Turkey: Time to end state recording of individuals’ religious affiliation
By Mine Yildirim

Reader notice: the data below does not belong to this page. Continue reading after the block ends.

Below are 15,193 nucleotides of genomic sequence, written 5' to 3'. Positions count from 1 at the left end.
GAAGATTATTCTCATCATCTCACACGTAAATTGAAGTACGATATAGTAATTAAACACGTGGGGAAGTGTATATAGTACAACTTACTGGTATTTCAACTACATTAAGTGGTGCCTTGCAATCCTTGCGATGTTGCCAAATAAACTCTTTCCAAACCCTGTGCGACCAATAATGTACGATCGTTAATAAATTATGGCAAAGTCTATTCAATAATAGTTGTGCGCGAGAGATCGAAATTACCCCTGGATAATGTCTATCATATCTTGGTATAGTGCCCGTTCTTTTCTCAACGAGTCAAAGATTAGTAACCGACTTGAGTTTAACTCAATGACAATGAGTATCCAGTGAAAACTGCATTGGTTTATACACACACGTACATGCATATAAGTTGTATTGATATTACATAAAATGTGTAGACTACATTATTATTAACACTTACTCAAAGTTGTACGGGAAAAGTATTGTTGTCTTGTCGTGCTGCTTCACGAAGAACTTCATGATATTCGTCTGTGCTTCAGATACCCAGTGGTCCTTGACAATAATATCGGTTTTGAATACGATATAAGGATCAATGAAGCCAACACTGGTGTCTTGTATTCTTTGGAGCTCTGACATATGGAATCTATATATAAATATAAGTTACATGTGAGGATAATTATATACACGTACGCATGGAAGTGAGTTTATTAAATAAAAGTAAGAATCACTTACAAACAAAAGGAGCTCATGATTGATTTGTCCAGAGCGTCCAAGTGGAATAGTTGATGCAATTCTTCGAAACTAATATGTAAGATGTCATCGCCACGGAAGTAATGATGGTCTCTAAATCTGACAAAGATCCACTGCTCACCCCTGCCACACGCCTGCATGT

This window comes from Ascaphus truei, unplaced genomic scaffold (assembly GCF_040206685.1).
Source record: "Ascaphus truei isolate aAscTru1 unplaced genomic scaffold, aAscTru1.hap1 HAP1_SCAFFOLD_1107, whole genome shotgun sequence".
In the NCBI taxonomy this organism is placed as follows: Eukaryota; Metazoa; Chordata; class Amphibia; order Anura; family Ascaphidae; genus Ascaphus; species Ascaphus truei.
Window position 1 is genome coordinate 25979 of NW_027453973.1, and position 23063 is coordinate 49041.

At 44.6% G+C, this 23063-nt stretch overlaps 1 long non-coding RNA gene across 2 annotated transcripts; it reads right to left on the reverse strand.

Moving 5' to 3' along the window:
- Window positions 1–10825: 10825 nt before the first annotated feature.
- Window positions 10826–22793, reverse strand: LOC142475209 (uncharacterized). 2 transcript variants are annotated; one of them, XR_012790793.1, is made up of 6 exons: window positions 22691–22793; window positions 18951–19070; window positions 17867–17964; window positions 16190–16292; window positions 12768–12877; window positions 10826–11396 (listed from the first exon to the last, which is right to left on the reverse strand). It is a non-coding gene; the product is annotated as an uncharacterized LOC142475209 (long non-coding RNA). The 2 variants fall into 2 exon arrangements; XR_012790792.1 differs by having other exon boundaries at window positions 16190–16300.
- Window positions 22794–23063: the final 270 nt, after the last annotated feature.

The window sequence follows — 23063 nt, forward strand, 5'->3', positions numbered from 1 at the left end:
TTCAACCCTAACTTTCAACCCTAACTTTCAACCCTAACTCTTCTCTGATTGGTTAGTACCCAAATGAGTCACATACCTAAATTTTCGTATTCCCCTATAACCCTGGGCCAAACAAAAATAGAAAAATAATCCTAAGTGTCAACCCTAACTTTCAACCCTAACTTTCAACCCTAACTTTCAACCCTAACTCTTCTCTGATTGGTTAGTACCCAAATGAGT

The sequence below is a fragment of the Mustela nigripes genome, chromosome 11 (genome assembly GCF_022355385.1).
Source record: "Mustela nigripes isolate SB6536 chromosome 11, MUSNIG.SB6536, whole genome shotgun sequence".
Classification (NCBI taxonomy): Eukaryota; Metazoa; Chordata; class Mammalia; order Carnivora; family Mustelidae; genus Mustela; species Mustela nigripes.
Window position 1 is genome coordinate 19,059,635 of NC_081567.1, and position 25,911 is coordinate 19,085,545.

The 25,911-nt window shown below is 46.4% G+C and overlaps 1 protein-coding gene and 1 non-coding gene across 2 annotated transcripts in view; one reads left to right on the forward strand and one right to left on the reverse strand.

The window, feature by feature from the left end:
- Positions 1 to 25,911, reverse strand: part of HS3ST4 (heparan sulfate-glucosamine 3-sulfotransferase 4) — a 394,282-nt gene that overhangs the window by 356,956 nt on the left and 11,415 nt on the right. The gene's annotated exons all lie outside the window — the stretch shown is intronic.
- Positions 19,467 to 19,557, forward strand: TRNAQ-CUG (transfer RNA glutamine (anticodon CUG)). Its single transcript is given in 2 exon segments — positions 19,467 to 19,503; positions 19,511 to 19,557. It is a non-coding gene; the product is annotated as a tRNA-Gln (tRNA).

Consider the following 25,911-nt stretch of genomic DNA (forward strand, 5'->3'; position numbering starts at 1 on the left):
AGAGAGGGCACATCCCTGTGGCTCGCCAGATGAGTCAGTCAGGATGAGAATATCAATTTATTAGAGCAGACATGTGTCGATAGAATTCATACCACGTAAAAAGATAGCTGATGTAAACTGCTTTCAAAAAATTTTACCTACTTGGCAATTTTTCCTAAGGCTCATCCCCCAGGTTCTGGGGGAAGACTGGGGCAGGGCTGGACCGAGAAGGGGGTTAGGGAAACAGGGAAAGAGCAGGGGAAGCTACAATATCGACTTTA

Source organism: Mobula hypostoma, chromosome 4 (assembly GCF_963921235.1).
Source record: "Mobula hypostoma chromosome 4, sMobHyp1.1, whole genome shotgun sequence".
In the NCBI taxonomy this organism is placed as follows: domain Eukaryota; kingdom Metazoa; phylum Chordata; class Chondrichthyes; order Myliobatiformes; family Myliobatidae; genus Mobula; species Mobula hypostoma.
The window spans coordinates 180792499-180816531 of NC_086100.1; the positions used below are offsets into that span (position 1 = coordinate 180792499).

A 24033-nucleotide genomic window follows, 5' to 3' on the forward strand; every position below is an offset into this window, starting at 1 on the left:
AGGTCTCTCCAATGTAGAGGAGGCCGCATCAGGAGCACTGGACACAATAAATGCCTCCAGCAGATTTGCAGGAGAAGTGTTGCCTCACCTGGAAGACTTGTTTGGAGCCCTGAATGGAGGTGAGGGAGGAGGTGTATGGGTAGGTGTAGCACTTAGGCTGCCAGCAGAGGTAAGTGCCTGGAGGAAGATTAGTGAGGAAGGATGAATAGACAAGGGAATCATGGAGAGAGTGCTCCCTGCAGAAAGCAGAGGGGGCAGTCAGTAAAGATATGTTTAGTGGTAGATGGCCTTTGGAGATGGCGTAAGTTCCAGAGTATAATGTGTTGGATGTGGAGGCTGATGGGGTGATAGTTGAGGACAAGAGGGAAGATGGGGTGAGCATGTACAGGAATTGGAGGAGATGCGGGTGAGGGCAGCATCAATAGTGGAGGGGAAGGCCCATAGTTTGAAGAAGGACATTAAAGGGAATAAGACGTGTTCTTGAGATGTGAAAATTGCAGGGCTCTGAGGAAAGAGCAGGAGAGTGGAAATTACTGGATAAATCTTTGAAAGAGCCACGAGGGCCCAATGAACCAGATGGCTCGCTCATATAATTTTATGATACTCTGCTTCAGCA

10/8/2010 Turkey (Forum 18 News Service) – The compulsory recording of people’s religious affiliation is the subject of debate within Turkey, Forum 18 News Service notes. Citizens must either declare one of a limited number of religions – atheism is not a possible choice – or leave the religion part of ID Cards and the Public Registry blank. This makes people vulnerable to discrimination, because of both the very many situations in which identification must be shown, and the many people who can access this information. Under the international human rights treaties to which Turkey is a party, individuals cannot be forced to declare their religion, belief or non-belief. The Ministry of Foreign Affairs told the then UN Special Rapporteur on Freedom of Religion or Belief in 1999 “that Turkey is preparing to suppress mention of religion on identity cards”, but there has been no apparent progress. A recent European Court of Human Rights (ECtHR) judgment on an Alevi who wanted this designation recorded on his records and ID Card found against Turkey, but along with other ECtHR judgments it has not been executed. Substantial structural and mentality changes are required for change to occur.